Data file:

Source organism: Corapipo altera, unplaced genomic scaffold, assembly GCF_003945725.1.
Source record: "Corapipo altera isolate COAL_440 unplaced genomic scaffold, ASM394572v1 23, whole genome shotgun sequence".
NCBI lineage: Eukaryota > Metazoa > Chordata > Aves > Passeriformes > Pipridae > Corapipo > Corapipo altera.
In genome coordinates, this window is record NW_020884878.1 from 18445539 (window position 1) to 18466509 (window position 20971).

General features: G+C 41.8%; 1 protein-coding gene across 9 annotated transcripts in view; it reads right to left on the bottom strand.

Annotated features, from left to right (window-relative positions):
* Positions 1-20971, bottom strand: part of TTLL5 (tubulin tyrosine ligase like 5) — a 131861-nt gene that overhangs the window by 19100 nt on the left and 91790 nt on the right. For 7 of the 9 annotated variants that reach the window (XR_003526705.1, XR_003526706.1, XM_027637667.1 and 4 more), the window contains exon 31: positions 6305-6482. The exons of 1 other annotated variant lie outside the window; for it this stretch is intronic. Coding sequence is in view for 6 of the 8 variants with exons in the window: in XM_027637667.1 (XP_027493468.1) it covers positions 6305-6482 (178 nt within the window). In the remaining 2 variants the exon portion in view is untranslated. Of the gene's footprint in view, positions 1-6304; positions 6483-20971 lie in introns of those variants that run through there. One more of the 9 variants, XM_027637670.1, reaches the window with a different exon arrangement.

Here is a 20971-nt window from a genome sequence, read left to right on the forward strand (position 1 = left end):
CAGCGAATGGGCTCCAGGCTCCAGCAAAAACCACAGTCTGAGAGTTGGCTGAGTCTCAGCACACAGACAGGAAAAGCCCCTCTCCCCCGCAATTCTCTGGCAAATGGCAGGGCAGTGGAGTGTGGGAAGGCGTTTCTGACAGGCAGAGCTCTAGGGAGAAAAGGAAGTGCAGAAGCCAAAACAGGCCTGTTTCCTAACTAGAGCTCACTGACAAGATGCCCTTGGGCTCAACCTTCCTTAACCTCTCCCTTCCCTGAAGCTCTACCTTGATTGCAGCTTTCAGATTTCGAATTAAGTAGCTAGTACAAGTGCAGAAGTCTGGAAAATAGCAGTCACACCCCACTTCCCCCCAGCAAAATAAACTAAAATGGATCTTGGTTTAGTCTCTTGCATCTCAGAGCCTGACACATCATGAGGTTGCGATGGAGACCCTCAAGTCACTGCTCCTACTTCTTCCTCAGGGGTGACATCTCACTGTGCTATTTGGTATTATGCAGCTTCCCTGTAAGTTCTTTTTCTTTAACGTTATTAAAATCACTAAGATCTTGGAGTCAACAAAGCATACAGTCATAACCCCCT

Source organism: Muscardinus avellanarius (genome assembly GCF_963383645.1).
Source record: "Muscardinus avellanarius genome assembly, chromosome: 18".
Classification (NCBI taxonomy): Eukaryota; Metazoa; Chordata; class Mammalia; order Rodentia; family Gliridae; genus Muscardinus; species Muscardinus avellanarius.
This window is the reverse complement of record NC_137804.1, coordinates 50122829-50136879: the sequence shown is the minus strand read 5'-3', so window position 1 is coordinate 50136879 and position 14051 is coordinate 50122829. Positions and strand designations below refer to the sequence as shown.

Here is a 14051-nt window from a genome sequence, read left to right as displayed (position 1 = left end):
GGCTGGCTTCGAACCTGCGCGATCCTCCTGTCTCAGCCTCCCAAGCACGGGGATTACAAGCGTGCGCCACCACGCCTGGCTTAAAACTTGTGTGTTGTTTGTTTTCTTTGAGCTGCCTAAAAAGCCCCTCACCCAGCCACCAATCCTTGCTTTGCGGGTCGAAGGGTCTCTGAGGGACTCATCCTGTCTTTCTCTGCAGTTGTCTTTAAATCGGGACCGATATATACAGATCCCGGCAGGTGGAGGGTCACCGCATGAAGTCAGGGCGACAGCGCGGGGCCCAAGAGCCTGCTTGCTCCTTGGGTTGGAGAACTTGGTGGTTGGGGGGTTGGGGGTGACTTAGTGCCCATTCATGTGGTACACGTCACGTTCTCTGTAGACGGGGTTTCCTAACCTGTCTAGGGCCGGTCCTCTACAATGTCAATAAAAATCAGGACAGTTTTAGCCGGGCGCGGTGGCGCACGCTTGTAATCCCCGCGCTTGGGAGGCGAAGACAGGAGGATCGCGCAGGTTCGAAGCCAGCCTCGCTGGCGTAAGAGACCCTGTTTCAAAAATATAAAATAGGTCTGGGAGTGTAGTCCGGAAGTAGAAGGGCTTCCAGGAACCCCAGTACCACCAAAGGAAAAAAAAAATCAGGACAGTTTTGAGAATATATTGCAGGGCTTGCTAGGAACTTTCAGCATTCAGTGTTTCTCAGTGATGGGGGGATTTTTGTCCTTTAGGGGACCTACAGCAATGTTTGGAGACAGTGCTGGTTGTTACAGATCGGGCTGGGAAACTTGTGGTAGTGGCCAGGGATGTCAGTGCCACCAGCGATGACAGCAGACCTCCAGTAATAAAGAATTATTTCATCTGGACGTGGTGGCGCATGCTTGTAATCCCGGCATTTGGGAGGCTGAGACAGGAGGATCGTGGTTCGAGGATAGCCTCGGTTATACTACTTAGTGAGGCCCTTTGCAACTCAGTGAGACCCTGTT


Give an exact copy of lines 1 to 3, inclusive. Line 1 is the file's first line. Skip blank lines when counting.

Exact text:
Source organism: Corapipo altera, unplaced genomic scaffold, assembly GCF_003945725.1.
Source record: "Corapipo altera isolate COAL_440 unplaced genomic scaffold, ASM394572v1 23, whole genome shotgun sequence".
NCBI lineage: Eukaryota > Metazoa > Chordata > Aves > Passeriformes > Pipridae > Corapipo > Corapipo altera.